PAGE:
At one point in my life, I wanted to study conservation genetics. Now, I just make fun of molecular ecologists and their flawed data. The most recent installment of Ask A ScienceBlogger takes me back to the days before I discovered the wonders of genomics:
Is every species of living thing on the planet equally deserving of protection?
Before I answer the question (or avoid answering the question) allow me to say a couple of things. First of all, this question would be much easier if it were rephrased, "Should we target any particular species for extinction?" If that were the question, my answered would be an emphatic, "NO!" Secondly, I'm assuming by protection they do not mean this or this.
On to my avoidance of answering the question. Designing a conservation program around a single species (or any taxon) is misguided. We should be conserving habitats and ecosystems, not species or populations. The question then becomes which habitats should we protect? My answer: those that are under the greatest threat from human disturbance. I'm not an ecologist or environmental scientist, so I'll differ to them to make the decision regarding the most threatened habitats.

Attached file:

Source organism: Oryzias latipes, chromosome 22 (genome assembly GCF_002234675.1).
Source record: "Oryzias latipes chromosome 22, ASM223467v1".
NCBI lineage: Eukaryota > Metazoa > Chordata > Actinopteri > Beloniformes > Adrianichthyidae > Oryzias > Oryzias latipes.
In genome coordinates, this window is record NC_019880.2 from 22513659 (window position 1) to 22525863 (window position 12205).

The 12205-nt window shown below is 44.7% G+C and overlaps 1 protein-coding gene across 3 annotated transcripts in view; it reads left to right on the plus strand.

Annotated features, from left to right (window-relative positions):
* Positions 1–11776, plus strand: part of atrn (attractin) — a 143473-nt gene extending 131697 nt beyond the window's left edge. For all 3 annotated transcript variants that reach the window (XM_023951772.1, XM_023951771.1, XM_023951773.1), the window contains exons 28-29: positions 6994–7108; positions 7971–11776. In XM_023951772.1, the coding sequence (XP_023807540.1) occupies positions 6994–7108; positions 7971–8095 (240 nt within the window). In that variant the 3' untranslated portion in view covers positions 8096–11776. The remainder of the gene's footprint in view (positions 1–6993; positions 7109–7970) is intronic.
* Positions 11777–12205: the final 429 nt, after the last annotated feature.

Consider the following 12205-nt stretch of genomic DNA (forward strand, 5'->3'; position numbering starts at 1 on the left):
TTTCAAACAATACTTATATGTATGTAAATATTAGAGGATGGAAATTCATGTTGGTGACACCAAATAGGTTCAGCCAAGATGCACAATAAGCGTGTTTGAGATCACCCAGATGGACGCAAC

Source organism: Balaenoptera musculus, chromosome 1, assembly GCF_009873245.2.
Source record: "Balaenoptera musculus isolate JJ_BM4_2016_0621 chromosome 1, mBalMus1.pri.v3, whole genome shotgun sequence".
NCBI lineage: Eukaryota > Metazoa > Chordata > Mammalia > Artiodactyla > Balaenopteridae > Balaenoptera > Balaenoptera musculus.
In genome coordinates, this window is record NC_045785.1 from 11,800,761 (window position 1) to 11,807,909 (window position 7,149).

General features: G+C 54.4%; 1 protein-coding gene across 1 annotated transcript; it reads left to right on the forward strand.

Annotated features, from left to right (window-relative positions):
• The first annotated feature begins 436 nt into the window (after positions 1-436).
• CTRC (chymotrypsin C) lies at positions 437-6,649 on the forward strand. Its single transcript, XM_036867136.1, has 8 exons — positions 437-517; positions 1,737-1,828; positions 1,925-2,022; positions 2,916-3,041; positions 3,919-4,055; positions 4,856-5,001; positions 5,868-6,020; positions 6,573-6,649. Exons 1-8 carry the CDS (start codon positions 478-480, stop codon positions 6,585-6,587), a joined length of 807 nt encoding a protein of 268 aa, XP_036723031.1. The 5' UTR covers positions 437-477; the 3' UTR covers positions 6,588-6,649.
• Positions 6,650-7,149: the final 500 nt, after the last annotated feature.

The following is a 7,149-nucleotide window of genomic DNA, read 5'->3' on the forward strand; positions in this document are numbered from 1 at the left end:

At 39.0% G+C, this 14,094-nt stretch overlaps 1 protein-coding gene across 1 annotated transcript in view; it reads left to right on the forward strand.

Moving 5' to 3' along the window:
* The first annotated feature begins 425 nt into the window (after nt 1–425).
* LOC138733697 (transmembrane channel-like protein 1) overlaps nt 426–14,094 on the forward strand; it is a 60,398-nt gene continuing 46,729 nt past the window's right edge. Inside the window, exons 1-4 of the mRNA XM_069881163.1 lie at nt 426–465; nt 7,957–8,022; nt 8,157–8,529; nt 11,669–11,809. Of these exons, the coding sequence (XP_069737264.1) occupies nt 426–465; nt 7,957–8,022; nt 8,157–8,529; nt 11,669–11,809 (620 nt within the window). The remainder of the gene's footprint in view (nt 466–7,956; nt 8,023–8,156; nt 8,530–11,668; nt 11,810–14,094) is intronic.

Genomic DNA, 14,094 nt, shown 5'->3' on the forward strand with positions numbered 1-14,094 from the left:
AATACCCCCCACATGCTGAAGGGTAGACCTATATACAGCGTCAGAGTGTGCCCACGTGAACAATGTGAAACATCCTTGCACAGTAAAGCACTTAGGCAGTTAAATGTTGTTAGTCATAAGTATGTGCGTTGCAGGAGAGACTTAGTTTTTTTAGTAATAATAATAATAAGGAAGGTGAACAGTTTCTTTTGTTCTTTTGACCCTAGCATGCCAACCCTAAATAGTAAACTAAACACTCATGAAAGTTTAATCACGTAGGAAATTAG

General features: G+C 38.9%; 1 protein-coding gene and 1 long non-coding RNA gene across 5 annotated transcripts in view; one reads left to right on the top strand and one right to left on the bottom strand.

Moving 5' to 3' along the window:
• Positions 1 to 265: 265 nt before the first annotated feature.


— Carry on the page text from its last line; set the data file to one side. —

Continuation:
Note: It is still useful to advertise a conservation program using some token species from the habit you are protecting. It's much easier for the public to rally around a cuddly mammal than an icky worm or a gross spider. A useful strategy is to choose a habitat to protect, and then identify a species which would be in danger of going extinct if that habitat were destroyed. You could then campaign to protect that token species, in turn protecting the habitat.
Not to be picky, but I think you mean "defer" not "differ". Otherwise, you make an excellent point. Protecting a single species is pointless unless you also protect the entire ecosystem it functions in. The golden lion tamarin (found in the Atlantic rainforest of Brazil) is a good example.
Yes, I do mean defer. Thanks for pointing that out.
"We should be conserving habitats and ecosystems..."